Reuters/Sergio Perez Livepic
If you're headed to the UEFA Champions League final in Cardiff on June 3rd, you might just be part of a massive experiment in security -- and a privacy uproar. South Wales Police are conducting a face recognition trial that could scan every one of the 170,000 visitors expected to show up in the city for the match, whether or not they're heading to the stadium. Cameras around both the stadium and Cardiff's main train station will compare faces against a police database of 500,000 people of interest. If there's a match, police will get a heads-up that could help them stop a terrorist or frequent hooligan.
The UK's surveillance camera commissioner, Tony Porter, tells Motherboard that the South Wales Police will have to honor the country's usage guidelines. In theory, that means officers are only harvesting as much information as they really need, and will be transparent with the data they collect. However, there has already been evidence of police forces (both in the UK and abroad) preserving face recognition data for innocent people. While South Wales will likely show restraint, there is a worry that it will be tempted to keep more face info than absolutely necessary.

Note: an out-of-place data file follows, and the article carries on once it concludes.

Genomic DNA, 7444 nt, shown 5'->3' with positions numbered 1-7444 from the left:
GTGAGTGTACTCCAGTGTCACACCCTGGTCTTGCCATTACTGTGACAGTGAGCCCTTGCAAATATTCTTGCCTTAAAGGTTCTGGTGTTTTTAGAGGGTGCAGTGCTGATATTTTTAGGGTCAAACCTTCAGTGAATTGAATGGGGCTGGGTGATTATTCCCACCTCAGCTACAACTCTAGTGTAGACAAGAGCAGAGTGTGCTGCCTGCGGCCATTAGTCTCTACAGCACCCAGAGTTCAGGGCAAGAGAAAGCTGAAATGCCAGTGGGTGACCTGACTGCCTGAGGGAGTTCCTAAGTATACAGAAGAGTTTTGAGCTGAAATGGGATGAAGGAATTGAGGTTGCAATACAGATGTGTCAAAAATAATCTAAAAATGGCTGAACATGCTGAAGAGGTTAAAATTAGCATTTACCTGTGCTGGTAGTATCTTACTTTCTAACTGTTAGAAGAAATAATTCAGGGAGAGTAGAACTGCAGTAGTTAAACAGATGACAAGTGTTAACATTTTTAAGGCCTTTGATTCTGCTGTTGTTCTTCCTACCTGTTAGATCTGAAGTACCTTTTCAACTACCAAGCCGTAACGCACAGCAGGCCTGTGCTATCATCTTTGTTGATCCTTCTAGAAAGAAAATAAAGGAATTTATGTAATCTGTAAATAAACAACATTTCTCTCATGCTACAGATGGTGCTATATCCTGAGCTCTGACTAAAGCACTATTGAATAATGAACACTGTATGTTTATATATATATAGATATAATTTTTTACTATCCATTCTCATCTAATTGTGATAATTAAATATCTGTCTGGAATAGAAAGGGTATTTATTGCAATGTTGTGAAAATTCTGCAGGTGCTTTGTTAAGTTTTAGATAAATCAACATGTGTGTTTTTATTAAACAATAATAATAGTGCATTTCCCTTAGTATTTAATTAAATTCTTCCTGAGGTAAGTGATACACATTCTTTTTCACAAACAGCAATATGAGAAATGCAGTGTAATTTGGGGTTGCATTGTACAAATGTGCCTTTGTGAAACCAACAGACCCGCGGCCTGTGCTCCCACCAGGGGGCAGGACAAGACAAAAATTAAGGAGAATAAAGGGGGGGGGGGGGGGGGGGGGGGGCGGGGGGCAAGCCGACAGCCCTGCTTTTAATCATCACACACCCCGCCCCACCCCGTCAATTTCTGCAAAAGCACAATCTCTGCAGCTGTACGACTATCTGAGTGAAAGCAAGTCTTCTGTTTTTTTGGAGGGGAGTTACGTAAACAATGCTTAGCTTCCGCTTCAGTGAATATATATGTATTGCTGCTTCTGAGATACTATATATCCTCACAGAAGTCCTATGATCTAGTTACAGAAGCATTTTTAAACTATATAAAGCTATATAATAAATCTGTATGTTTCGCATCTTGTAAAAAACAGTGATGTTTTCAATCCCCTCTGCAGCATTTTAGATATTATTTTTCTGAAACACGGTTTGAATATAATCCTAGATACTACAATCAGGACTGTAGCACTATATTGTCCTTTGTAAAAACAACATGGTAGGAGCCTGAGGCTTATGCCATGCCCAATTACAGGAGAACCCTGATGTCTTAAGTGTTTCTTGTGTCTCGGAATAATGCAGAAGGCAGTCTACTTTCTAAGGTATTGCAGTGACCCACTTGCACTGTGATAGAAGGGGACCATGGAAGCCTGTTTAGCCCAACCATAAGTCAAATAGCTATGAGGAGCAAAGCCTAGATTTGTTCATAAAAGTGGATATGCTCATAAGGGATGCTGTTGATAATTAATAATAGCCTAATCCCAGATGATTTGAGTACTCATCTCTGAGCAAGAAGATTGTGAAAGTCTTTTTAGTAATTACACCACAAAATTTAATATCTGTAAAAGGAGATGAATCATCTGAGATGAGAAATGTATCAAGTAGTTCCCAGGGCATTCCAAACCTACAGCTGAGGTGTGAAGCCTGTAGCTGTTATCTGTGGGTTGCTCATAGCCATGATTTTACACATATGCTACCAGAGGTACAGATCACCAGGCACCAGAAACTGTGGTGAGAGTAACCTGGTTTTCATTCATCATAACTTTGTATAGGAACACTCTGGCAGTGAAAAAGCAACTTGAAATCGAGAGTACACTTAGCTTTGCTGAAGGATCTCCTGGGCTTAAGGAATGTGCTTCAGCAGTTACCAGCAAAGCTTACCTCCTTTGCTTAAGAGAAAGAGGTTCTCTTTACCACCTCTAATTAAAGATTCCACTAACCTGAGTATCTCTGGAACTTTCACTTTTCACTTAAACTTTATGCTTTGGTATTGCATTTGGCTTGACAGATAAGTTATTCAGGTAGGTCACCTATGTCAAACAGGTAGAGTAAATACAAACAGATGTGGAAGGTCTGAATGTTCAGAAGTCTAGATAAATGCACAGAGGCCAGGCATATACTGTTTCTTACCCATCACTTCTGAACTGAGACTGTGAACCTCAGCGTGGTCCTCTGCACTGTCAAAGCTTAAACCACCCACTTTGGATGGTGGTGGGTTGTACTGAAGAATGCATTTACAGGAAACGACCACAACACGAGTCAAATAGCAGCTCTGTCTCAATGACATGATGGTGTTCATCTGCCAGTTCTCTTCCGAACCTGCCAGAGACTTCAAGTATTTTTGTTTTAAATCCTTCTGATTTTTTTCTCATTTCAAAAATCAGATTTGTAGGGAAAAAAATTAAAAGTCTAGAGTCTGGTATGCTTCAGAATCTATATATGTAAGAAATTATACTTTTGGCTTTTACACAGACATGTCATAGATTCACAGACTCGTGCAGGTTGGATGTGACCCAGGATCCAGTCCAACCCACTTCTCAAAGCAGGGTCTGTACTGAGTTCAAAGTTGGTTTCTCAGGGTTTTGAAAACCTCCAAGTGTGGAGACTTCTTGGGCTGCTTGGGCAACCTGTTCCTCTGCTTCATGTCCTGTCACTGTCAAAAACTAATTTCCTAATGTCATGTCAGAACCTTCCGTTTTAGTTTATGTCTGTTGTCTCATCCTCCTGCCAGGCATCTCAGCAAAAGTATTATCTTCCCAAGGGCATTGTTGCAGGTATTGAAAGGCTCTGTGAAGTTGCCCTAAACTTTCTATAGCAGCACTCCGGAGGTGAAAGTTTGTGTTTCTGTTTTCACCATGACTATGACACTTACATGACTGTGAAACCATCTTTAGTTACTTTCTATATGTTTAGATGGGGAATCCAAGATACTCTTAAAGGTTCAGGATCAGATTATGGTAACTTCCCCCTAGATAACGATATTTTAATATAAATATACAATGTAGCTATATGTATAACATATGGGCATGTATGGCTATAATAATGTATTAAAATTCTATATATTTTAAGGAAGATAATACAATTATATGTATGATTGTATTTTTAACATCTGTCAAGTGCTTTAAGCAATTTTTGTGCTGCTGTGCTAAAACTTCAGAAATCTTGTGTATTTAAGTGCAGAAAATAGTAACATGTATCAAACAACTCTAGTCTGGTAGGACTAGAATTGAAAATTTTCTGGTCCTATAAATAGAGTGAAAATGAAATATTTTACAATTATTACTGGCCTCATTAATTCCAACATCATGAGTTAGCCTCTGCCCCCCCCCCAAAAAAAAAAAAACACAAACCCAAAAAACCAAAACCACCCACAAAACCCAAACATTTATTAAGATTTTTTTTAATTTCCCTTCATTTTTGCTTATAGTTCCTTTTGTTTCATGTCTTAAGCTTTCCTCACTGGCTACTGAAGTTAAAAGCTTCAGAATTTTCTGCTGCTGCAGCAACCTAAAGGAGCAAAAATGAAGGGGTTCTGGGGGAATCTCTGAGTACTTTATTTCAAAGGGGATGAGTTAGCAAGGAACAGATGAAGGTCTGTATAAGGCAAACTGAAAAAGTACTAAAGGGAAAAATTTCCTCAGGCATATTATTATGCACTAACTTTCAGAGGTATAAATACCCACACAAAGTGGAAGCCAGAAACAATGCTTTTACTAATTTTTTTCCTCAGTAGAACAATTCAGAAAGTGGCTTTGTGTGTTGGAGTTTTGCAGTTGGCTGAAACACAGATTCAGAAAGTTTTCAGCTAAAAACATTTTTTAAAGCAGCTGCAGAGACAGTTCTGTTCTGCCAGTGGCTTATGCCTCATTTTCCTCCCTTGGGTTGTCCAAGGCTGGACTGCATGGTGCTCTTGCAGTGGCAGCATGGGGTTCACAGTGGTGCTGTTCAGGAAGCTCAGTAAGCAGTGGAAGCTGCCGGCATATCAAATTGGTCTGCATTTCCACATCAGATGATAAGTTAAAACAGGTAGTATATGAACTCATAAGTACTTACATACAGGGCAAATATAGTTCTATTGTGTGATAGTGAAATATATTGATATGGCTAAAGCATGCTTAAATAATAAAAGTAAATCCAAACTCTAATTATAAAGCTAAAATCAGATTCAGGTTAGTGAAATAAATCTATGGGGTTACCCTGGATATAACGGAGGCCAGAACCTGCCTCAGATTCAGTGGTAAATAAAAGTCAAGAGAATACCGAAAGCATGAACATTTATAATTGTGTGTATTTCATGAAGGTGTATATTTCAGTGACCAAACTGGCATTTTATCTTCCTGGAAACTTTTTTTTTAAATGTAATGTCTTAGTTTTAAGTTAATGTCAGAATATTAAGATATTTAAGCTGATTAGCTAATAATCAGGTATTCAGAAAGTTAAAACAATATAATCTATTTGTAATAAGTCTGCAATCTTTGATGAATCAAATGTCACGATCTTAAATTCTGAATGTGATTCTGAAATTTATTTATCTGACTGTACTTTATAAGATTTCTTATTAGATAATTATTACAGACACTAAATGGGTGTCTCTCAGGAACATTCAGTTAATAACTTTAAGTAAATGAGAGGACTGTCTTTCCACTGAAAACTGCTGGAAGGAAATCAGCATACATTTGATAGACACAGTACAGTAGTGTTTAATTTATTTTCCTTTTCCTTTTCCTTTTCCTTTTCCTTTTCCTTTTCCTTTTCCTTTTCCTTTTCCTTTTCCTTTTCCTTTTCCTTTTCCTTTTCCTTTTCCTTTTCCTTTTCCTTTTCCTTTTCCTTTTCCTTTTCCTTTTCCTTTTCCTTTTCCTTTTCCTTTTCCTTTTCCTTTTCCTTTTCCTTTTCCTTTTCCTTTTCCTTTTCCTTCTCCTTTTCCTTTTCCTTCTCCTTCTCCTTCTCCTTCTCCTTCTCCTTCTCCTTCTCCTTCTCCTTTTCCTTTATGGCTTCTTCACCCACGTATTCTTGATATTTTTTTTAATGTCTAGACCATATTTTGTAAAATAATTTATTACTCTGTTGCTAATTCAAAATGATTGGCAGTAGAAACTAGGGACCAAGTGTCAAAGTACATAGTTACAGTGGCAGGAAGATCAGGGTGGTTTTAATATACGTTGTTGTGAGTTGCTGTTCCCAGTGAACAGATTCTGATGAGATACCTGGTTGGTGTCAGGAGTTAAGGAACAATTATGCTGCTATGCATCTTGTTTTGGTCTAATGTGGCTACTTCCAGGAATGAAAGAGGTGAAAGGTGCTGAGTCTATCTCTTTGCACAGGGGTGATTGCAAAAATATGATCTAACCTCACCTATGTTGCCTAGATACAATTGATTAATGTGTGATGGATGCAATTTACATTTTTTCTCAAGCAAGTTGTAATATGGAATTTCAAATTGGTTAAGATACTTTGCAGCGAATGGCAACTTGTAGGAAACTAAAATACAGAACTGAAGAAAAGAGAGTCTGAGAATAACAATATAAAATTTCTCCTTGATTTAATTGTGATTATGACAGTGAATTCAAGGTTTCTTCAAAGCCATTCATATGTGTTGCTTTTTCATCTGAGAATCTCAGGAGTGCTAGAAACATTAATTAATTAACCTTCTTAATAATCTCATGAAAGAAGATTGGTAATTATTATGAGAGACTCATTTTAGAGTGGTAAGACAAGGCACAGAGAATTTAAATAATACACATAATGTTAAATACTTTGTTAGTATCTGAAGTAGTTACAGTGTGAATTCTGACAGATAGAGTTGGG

At the same time, there's also a concern that the technology just isn't ready. Face recognition ideally relies on clearly visible head shots. How do you capture those shots when thousands of people are swarming through a stadium or train station? While some previous uses at festivals were deemed successful, a recent test at a carnival by London's Metropolitan Police didn't identify a single person of interest despite 454 arrests. That doesn't necessarily mean face recognition is a waste, but police may not want to dream about catching terrorists before they've set foot on the stadium grounds. That's what the test is for, though -- it could determine whether or not large-scale face recognition is worth the effort.